Members of a tech trade group including Google, who stand to benefit from the Federal Communications Commission’s plan to unlock the set-top box by building their own boxes, are not fans of an plan from cable companies to offer their content on apps instead.

The Computer & Communications Industry Association (CCIA), a trade group representing big names in the tech sector including Google, Amazon, TiVo and others, said the app-based approach pitched by cable providers including Comcast as an alternative to the FCC’s plan would do little to change the pay-TV landscape already monopolized by providers.

That plan, proposed by the National Cable & Telecommunications Association (NCTA) earlier this year, suggested pay-TV providers offer their content on HTML5 apps instead of requiring users to rent a set-top box — a plan CCIA said was “light in details and heavy with loopholes” that “largely perpetuates the current non-competitive landscape.”

According to CCIA, the app-based approach would benefit pay-TV providers like Comcast and DirectTV, known as Multichannel Video Programming Distributors (MVPDs), by placing strict limits on the playback of content and forcing users into a single navigation interface, instead of letting subscribers access content over the app through a more open interface designed by a third-party device maker like Google.

As a result, the proprietary app plan could limit search functionality, content recording and custom controls.

“[W]hile aspects of the HTML5 app proposal have merit, HTML5 itself is an inadequate replacement for a ‘native’ application that would run on a media device such as a TV set or streaming media player,” CCIA said. “HTML5 also cannot run on all devices (as noted by Roku in a recent filing with the FCC). When HTML5 can run, the performance and features of HTML5 apps are not up to the same level as embedded applications found in media devices. Thus, the MVPD proposal would result in customer dissatisfaction and rejection of competitive navigation devices in favor of devices provisioned directly from MVPDs.”

In a paper out late last week, CCIA said the FCC and NCTA plans could combine into a plan both parties could agree on.

The group said encryption and secure content delivery standards included in the app plan would protect the video content of programmers from piracy and illegal recording, while keeping third-party box makers from interfering with advertising placement — two of the chief concerns MVPDs and programmers expressed after the FCC dropped its Notice of Proposed Rulemaking (NPRM) earlier this year.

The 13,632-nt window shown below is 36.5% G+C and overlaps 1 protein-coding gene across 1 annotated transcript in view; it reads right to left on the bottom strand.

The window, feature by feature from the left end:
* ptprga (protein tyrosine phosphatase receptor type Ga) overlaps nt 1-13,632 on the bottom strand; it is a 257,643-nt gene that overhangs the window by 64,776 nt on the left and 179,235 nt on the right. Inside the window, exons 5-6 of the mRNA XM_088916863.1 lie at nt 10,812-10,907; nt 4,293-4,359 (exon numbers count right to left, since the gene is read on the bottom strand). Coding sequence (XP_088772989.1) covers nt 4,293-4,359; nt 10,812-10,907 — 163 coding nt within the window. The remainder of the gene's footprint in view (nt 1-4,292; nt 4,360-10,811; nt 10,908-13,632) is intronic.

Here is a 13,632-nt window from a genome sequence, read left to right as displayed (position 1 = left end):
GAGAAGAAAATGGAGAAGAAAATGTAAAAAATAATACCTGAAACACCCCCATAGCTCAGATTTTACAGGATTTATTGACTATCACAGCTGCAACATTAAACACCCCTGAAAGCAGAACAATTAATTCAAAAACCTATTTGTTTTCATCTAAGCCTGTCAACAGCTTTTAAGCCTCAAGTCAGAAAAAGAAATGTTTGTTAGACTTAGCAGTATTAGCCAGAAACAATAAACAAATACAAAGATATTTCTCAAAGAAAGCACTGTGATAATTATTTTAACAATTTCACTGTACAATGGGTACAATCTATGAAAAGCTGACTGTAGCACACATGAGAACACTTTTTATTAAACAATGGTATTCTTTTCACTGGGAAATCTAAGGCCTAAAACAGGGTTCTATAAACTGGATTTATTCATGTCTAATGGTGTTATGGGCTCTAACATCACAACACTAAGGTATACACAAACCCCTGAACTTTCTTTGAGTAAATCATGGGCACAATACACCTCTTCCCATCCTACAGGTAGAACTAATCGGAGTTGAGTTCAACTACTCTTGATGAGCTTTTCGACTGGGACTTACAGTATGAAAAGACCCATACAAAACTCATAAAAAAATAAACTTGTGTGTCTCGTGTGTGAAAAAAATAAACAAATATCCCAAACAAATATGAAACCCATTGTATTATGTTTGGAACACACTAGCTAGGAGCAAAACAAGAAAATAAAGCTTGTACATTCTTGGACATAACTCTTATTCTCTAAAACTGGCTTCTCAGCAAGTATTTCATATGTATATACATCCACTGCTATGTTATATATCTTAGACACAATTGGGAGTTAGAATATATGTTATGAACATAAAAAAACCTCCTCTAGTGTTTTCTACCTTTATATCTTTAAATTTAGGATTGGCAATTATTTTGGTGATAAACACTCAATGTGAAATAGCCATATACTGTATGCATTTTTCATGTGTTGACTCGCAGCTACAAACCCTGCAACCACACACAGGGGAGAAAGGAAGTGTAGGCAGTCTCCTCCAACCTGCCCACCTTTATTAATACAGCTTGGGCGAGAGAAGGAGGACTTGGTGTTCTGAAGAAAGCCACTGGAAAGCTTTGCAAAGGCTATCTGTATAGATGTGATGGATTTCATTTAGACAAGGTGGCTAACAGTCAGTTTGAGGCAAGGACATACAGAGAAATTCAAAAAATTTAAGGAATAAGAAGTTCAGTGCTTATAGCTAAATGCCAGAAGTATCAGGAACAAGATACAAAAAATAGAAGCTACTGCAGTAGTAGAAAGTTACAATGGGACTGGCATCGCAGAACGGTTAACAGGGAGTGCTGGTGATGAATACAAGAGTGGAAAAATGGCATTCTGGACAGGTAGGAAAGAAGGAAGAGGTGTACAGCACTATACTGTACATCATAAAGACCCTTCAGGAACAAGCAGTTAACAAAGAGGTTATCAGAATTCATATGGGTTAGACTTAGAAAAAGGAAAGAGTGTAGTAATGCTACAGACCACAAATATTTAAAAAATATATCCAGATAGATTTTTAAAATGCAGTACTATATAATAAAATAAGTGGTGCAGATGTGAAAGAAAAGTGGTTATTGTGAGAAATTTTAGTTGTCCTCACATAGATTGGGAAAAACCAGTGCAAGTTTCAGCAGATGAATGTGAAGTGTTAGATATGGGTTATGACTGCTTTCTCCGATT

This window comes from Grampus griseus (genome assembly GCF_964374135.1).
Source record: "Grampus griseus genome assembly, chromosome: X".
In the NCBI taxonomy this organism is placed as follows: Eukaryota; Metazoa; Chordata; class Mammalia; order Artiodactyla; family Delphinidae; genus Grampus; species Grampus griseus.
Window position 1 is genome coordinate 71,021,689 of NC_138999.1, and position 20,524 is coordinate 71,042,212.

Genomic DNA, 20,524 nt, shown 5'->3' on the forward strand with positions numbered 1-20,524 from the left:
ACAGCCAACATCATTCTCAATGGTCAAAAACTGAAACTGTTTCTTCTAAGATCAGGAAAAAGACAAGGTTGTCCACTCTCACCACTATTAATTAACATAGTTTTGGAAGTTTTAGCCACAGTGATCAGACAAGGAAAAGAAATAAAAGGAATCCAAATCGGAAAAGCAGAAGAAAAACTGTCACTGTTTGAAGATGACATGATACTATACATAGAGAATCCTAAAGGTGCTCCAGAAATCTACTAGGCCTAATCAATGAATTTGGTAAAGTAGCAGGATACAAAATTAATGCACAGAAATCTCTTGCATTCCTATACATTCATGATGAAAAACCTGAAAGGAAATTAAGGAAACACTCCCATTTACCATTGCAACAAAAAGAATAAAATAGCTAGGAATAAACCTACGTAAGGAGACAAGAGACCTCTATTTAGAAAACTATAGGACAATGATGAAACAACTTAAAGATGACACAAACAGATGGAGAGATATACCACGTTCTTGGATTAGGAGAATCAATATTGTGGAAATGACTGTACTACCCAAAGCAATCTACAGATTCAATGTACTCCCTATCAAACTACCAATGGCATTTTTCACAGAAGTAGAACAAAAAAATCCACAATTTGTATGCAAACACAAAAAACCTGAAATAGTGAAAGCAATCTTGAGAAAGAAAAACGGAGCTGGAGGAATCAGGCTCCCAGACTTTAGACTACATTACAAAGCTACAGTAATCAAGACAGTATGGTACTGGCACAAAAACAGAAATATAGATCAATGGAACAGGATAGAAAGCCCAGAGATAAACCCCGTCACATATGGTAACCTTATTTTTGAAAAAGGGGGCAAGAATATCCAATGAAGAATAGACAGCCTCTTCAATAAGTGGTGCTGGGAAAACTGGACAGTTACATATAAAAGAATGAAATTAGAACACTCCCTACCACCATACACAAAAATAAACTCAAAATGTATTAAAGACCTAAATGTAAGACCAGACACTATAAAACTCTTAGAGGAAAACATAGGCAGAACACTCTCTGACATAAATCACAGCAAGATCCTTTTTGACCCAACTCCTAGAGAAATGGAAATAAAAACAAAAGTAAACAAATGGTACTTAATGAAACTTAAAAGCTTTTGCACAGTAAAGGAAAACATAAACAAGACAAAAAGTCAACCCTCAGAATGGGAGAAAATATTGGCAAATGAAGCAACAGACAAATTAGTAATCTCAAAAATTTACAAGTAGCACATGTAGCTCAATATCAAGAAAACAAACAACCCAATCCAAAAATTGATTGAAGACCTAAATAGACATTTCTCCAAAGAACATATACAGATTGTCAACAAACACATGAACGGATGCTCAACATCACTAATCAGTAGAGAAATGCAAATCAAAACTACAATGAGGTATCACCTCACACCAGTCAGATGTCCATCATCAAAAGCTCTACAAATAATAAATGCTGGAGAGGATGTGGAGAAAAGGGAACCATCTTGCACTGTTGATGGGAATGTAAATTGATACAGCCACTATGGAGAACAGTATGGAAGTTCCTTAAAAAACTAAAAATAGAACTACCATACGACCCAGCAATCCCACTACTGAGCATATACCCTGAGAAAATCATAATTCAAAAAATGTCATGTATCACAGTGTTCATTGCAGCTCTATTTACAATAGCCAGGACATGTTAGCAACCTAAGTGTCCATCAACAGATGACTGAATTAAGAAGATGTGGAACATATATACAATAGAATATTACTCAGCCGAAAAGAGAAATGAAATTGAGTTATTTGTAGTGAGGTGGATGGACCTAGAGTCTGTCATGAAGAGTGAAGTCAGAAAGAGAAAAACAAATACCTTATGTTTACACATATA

Drawing from the FCC’s plan, CCIA said removing the requirement that subscribers open the app itself to search for and playback content would satisfy the FCC’s goal of promoting competition in the TV navigation device marketplace.

The CCIA approach would let pay-TV subscribers search for and play content on a Google-designed interface, for example, where search results could include content from YouTube, Netflix and Hulu alongside programming from Comcast, for example, instead of forcing users to search and play exclusively within the Comcast app.

“The device then would be open to innovative competitive navigation solutions,” the paper reads. “Otherwise, the only user-initiated recording possible would be to the ‘cloud’ on an entirely permissive basis by the MVPD, and it would be subject to playback and viewing restrictions, controls, and additional fees on a basis entirely discretionary with the MVPD. This would be a large step backward from present CableCARD operation and even from the VCR world of the 1980s and 1990s that preceded DVRs. These freedoms to record, enjoyed by consumers and upheld by courts, would be recaptured by content providers and MVPDs.”

Advocacy groups have previously noted Google’s outsized influence at the FCC as the firm has received a long string of policy victories and has been touted by Chairman Tom Wheeler as a beneficiary of the proposed set-top box plan.

In August the U.S. Copyright Office sided with Republicans and Democrats in Congress and at the FCC over concerns the plan wouldn’t protect programmers’ copyright and advertising from manipulation by third-party device markers.

In its paper, CCIA proposed using digital certificates, much like those used to tell a user a website is secure, to verify third-party device makers are complying with contractual obligations to protect and transmit content and advertising in agreed-to terms with MVPDs.

“Offending devices could be blocked or deactivated by properly identifying them in a secure manner (e.g., subject to standard due process procedures, the offending device could be subject to having its digital certificate revoked),” the group said.

CCIA President & CEO Ed Black said “third-party devices should not be expected to compete on an unlevel playing field.”

“The concerns expressed by opponents of the FCC plan to unlock the box can be remedied with existing technologies, security and certification practices,” Black said in a statement. “For example, consumers have confidence in online shopping or banking on websites that have a ‘lock icon’ that signals a ‘secure’ website rather than an ‘imposter’ site, and that can be done here, too. A digital certificate from a certified authority for third-party set-top boxes would allow the FCC to protect stakeholders and unlock the box.”

Further concerns about the current proposal may be more difficult to remedy. Minority programmers and the Congressional Black Caucus have expressed concerns of being marginalized under the new rules.

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